The Somerset-Pulaski County Chamber of Commerce has 750 members, representing almost 90 percent of the area’s employed population. Business seems to be doing well in Somerset, and the chamber is growing to meet demands. The organization tripled the square footage for its offices recently by purchasing a building and relocating to the heart of downtown Somerset.
“We see a tremendous amount of value as a chamber to be involved in as many things as possible, even if we don’t directly facilitate a program,” said Bobby Clue, executive director of the chamber.
Take the Young Professionals of Lake Cumberland, for example. While it’s not an official chamber program, Clue has been instrumental in getting young professionals in the community involved with YPLC again.
“It’s not that there are any problems with the organization, but young professionals are a moving target,” Clue said. “They are constantly growing in their job positions; one day, a young professional who might be chairman and has time to devote to the organization gets a promotion or has a child or moves away for a better job.”
After a couple of fits and starts over the past three years, YPLC has been active since the summer of 2018, offering a monthly networking luncheon and an after-hours event for 78 members (and growing) at different locations like Silent Guard Security, a local business that hosted the group for lunch and a tour of its facilities. More casual spots for evening gatherings have included Mellow Mushroom Pizza and Jarfly Brewing Co.
The luncheons and after-hours programs draw different crowds.
“When you have young professionals, you have young families,” said Acting President Adam Sheridan. “It’s harder for those folks to make an after-hours event.”
The installation of officers for the 2019 YPLC board of directors will be at the December luncheon, and an evening Christmas party is in the works.
“The two big things we’re working on for 2019 are community service and mentorship,” Sheridan said. Community service projects will provide plenty of opportunities for young professionals “to give back to the community that always helps us.”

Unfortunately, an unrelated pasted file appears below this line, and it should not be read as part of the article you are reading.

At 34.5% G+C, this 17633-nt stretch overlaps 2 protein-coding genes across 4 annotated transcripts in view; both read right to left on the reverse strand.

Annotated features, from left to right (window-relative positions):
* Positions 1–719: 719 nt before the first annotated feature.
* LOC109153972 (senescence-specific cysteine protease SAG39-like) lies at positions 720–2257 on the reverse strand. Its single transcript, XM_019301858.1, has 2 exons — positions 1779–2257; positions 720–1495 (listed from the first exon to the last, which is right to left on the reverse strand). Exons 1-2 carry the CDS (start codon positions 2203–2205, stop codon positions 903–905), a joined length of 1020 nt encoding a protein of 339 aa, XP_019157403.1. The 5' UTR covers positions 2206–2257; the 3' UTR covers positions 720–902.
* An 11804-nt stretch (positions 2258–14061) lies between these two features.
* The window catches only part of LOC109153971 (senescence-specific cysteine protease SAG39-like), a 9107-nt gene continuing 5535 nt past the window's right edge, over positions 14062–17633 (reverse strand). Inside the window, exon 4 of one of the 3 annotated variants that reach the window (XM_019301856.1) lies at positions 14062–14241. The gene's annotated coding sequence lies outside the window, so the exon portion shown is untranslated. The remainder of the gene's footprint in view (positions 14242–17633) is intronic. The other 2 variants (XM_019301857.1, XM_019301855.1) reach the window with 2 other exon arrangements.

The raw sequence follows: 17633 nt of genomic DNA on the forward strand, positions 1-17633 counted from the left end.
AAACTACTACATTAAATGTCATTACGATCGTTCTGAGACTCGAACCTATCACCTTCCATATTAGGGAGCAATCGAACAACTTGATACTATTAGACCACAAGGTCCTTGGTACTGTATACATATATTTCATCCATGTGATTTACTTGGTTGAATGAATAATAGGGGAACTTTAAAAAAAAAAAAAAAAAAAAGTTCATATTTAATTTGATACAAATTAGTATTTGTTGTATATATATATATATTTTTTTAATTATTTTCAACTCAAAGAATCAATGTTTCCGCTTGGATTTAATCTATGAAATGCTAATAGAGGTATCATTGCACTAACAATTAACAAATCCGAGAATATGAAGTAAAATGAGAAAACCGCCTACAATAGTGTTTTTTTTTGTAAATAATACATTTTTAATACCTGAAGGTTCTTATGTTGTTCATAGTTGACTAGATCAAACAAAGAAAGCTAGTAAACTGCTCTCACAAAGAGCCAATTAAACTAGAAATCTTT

A cupboard project is underway, with outdoor pantries being placed in underserved areas of town and filled each day with food.
“It’s taken by those in need and maybe they can’t get to God’s Pantry for help,” Sheridan said. “That’s been something neat to see.”
A mentorship program gearing up for next year will work in both directions, so to speak, for YPLC members.
“We’re going to try to get successful people in town, in their 50s and 60s, and have them mentor young professionals in the group,” Sheridan said. And YPLC members want to mentor younger people – high school students in particular.
“There’s a real cool vibe down here with young professionals,” Clue said. The chamber also spearheads a 20-week Young Entrepreneur Academy program for middle school and high school students to learn how to start and run a business. Clue is especially pleased to see the 21-40 age group excited about being involved with the business community through YPLC.
“Young professionals tend to be very charitable,” Clue said. “Millennial business owners and leaders overwhelmingly believe that today’s professional communities are a powerful tool to build social currency and further their professional goals.”
By profession, Sheridan is a commercial account executive at Reed Brothers Insurance. A native of Union County, he went to Western Kentucky University for a degree in marketing and professional selling. He met a girl in college; they got married and moved to Somerset the summer of 2013. Within a couple of years he had gotten involved with Young Professionals of Lake Cumberland and served as treasurer before the group went dormant in 2017. He has been an integral part of YPLC’s resurgence this year.
“Every year I’ve lived here I’ve seen tremendous growth,” Sheridan said of the business climate in Somerset. Joining the YPLC gave him a ready-made opportunity to meet other people his age. “I didn’t go to high school here, so I don’t have that connection that a lot of people do.”
“We’re starting to see a changing of the guard, a new generation starting to emerge as leaders of departments and businesses,” Clue said. “It’s fun to watch.”
For membership information about the Young Professionals of Lake Cumberland, visit ypoflc.org.